All Things Financial Planning Blog

Invest Outside the Box


Most people consider the Morningstar Style Box, the ubiquitous 9 square grid seen all over financial publications, as the entire spectrum of investible assets. These same individuals consider stocks, bonds, and real estate to be the only acceptable forms of investments (aka: asset classes). While these certainly are the primary investment vehicles used by most, and granularity within these sectors allows further diversification, they do not represent the whole spectrum of investment options. Building a well diversified portfolio entails combining assets that compliment each other and reduce risk; in finance parlance, they have low correlations. During times of stress, correlations tend to be high, which means assets move in tandem; this explains why even the most diversified stock and bond portfolios sometimes lose value in a down market, albeit not as much as the overall market. However, there are many asset classes that are often overlooked, despite their low correlations.

  • Become a venture capitalist
    Venture capitalists provide early stage financing, either through debt or equity, to companies they believe will be profitable. Unfortunately, not all good companies have access to venture capital because of their size, and not all companies are good investments. Given the current economic climate, even good small businesses are having a very difficult time obtaining bank financing. Do you know someone who recently started a company or is thinking of expanding their existing profitable business, but is unable to obtain financing? If you believe in this person and their product/service, then consider investing in their company by lending money at a reasonable market rate, buying shares in their firm, or both. Your investment in their firm will be less tied to the stock market, give you diversification, and of course help a small business; all good things.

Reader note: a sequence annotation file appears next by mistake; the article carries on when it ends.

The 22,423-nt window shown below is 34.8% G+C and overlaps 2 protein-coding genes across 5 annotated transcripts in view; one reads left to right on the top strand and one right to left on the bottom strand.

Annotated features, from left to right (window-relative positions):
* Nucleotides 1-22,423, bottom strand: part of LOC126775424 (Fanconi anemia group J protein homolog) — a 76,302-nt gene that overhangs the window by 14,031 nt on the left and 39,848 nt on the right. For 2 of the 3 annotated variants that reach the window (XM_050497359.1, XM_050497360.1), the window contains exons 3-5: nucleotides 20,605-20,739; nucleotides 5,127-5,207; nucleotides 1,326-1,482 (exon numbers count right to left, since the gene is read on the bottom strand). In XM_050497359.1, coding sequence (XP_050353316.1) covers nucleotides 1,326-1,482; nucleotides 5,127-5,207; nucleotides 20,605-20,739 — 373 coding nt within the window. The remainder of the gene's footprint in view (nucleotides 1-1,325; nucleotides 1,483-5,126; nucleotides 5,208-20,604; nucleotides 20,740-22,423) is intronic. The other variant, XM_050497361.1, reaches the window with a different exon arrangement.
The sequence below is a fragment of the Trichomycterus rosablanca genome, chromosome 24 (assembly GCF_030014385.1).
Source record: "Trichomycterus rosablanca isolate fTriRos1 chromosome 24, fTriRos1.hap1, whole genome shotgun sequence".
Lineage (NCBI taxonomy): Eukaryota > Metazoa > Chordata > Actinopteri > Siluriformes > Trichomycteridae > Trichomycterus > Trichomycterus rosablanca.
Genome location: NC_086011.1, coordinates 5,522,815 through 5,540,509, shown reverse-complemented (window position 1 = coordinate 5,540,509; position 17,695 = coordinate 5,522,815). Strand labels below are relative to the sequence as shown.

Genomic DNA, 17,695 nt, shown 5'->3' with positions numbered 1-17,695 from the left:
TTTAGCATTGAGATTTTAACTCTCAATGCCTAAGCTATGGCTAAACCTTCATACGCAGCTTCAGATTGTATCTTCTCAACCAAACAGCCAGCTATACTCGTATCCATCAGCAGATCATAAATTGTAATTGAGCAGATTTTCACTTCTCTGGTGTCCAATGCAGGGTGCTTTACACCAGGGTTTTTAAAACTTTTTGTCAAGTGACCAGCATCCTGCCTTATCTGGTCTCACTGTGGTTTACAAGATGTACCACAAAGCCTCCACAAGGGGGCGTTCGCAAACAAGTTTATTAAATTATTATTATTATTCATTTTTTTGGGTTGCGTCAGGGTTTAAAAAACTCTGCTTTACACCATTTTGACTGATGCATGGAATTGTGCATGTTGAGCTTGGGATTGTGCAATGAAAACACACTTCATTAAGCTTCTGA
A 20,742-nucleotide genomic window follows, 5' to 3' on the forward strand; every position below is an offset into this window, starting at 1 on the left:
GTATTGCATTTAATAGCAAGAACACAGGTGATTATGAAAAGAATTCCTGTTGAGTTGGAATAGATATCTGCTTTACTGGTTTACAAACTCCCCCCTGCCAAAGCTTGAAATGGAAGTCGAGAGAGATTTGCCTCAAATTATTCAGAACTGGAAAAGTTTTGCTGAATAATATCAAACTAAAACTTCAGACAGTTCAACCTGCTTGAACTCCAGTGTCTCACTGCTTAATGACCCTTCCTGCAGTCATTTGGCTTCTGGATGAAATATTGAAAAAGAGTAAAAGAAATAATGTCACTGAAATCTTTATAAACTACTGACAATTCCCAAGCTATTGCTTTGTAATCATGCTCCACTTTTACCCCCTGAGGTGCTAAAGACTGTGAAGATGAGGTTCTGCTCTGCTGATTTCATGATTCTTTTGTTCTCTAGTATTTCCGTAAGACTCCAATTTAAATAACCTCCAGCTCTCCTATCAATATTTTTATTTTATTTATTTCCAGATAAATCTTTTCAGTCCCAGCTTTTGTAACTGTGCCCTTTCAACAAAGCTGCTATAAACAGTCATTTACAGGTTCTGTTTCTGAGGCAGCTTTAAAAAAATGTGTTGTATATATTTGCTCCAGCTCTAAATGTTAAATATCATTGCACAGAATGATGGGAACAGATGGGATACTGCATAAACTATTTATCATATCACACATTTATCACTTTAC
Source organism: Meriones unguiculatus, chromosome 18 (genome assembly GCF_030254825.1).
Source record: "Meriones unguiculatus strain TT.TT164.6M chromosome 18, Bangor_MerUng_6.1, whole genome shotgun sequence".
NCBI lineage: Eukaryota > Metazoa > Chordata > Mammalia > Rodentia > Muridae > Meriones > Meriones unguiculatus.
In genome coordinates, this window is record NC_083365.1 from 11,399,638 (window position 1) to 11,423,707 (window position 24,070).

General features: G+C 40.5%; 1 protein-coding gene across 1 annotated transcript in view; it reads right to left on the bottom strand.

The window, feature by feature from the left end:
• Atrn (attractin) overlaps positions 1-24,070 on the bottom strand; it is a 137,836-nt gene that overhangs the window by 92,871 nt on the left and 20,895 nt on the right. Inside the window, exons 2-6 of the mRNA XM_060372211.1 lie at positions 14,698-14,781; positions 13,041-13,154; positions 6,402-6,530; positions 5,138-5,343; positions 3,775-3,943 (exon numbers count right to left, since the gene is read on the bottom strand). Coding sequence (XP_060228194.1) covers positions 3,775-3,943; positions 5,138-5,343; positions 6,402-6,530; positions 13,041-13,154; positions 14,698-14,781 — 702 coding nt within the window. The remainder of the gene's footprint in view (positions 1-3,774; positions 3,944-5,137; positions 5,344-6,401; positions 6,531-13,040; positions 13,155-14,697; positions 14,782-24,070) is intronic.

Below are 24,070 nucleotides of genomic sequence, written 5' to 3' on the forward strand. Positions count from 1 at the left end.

• Invest in consumption
    Another way investors can enhance their portfolio returns and minimize risk is by investing in commodities. Many people think of commodities as just gold or silver. However, commodities are a much broader category than just these two metals. Commodities are divided into two categories: Hard and soft. Hard commodities are those that are mined such as gold and silver, while soft commodities are grown and consumed. Commodities are not only a good hedge against anticipated inflation, but they also have a low correlation with the stock market. A more recent trend in commodities investing is in water rights. Water is a scarce resource and some experts predict that in the future, territorial conflicts will shift from energy to water rights. If this prediction-theory is correct, investing in water rights may be lucrative.
  • Collect something